Hundreds of Fish

Hundreds of Fish

by Ellen Wood, Monique Felix, Moniquie Felix

Editorial Reviews

Publishers Weekly - Publisher's Weekly
Set in the land of the northern lights, what seems at first to be a gentle tale of a young wildlife enthusiast's observations takes a sharp turn when a pike devours three ducklings whose progress she and her brother have been following. Stunned by this turn of events, the girl's sadness does not lift, despite her parents' counsel about the circle of life, until a few seasons later when she catches the finned culprit (identifiable by the fishing lures stuck to its mouth) while ice fishing and discovers hundreds of eggs inside it. "I thought of the little ducks turned into little fish through the body of the mother fish. And when I eat the pike, the ducks and the fish will become a part of me." Wood handles the story's philosophical overtones with a light touch and displays a poet's keen ear for language (e.g., "long-legged birds... pecking with pointy beaks"; northern lights "dance shimmering streaks in the sky"). Felix possesses the eye of a naturalist, and her finely detailed watercolors unveil the lakeside habitat with the same appreciation as the narrator who describes its riches--the reflection of reeds in the water, the lacy canopy of leaves in the forest, the delicate pattern of feathers on a duck's back. An airy layout adds to the book's quiet sense of elegance and wonder. Ages 9-up. (Apr.) Copyright 2000 Cahners Business Information.|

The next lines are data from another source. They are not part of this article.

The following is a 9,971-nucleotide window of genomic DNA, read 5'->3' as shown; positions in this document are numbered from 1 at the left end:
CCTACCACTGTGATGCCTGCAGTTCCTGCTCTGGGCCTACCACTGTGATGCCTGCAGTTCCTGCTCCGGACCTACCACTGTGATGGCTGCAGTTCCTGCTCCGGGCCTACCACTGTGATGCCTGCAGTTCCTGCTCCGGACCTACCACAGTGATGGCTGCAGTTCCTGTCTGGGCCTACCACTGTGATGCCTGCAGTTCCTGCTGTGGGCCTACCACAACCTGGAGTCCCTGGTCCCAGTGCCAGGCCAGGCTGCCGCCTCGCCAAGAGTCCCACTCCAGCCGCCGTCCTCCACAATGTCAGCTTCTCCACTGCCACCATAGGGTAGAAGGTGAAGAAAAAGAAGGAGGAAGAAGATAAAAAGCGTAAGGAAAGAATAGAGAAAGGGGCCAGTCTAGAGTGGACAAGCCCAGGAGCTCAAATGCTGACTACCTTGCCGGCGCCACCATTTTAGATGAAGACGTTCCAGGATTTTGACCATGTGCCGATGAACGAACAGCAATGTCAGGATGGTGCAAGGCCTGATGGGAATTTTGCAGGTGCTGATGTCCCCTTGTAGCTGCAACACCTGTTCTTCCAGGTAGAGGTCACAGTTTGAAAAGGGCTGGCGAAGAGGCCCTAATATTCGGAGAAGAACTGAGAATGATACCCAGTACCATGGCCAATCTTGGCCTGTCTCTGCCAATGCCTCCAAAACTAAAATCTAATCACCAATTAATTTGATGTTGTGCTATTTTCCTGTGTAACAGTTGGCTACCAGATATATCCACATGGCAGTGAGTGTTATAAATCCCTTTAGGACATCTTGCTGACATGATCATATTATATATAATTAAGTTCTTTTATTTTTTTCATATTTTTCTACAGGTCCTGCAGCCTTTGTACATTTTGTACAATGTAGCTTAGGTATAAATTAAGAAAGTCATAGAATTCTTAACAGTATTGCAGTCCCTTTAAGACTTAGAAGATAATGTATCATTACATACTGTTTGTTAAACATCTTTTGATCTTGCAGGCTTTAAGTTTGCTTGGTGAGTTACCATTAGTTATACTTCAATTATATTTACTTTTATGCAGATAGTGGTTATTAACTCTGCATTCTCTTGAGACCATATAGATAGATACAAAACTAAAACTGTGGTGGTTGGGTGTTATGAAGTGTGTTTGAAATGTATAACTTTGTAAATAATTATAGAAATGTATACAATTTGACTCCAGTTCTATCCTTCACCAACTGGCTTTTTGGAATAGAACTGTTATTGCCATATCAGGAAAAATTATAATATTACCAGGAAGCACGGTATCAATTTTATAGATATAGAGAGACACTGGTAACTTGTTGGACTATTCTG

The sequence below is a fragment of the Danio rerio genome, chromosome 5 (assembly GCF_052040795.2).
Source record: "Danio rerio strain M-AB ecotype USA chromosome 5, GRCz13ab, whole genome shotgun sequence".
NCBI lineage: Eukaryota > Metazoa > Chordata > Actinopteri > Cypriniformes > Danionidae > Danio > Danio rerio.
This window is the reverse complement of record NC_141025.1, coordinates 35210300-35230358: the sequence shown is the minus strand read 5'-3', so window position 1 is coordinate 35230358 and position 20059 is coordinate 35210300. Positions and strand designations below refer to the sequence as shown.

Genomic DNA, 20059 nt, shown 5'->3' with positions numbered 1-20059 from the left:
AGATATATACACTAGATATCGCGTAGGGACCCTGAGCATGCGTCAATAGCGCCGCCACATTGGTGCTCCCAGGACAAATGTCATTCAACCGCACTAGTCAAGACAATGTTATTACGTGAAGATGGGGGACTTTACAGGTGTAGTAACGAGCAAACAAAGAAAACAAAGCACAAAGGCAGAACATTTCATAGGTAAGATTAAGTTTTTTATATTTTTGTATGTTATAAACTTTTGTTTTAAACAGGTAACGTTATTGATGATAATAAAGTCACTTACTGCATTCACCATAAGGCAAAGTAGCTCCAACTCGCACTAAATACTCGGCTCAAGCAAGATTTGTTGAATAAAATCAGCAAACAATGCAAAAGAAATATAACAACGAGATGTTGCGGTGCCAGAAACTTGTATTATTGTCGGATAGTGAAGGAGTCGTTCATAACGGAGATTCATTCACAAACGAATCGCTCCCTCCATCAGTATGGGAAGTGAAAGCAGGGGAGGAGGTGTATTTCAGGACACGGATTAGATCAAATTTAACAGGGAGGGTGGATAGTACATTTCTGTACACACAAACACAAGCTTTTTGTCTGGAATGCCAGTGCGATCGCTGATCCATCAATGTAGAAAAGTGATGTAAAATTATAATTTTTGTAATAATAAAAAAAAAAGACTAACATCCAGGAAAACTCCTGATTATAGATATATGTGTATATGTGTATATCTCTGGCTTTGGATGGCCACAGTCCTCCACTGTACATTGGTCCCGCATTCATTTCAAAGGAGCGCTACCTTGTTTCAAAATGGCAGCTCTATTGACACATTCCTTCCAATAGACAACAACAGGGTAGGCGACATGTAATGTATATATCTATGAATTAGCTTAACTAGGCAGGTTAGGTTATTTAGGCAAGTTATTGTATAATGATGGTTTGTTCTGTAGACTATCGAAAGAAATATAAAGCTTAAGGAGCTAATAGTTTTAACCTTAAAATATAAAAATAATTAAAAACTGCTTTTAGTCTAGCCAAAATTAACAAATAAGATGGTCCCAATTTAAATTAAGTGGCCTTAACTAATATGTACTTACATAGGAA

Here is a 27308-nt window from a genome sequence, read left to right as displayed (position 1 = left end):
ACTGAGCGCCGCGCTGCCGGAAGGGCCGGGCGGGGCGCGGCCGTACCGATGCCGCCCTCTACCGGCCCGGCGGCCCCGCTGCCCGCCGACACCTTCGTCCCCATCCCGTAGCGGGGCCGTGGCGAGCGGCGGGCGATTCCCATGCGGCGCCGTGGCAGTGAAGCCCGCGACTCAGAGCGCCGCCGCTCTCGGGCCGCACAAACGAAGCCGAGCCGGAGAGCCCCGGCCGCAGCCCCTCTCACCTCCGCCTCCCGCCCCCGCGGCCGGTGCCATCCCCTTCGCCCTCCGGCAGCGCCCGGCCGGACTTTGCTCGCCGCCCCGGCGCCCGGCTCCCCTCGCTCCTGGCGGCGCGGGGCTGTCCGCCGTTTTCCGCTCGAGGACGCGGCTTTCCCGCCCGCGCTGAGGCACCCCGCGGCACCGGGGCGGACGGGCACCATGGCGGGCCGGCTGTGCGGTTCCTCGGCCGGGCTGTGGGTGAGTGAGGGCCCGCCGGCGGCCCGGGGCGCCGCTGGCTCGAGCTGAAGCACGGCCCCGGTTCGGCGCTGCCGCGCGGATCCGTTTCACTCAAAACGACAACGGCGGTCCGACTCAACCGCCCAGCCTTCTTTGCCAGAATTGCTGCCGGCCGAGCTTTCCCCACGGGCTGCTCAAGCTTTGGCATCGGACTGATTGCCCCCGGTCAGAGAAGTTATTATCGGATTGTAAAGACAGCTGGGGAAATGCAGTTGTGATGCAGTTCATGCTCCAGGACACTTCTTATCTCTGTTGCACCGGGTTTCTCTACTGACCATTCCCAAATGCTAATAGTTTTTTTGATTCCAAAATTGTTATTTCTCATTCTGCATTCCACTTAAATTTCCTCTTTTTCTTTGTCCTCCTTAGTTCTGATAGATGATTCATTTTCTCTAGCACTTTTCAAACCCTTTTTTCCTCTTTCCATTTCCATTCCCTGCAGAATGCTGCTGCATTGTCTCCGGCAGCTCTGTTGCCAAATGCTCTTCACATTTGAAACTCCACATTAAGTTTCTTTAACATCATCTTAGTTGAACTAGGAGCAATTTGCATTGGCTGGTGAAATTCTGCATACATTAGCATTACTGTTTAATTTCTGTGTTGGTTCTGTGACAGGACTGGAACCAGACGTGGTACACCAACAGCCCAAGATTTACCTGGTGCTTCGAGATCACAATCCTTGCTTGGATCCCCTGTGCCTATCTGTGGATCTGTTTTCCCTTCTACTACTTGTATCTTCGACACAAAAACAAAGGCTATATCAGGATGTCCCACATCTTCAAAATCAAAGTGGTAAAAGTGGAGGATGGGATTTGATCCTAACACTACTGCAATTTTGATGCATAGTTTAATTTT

School Library Journal - School Library Journal
Gr 1-4-Through the experiences of a young girl living with her parents and brother in the Alaskan wilderness, Wood explores a child's observations and dawning understanding of the food web. When the child sees a pike gobble up three ducklings, she is disturbed. Months later while ice fishing, she is happy to catch the ravenous fish, positively identified by the old fishing lures hanging from its mouth. Only when the pike is slit and eggs spill out does the protagonist learn that the fish was a mother. Confused and then thoughtful, she concludes, "-I suddenly realized that what had happened to the ducklings wasn't good or bad, wasn't happy or sad. It just was." She thinks of the chain of eaters of which she is a part. "And then I wasn't angry anymore, or even sad. I understood." Wood gives a powerful lesson in the simple language of a poet. Her text and Felix's beautiful watercolors make this an important book on a topic rarely tackled. Unfortunately, the CIP subject headings "Inuit" and "Eskimos" are misleading as there is nothing in the text that assigns ethnicity or cultural identity. This is a book for children who are grappling with the apparent cruelty of the natural world and as such it should be embraced as a worthy ecological offering.-Sue Sherif, Fairbanks North Star Borough Public Library, AK Copyright 2000 Cahners Business Information.|

Product Details

Creative Company, The
Publication date:
Creative Editions Series
Product dimensions:
7.75(w) x 11.25(h) x 0.50(d)
Age Range:
9 - 12 Years

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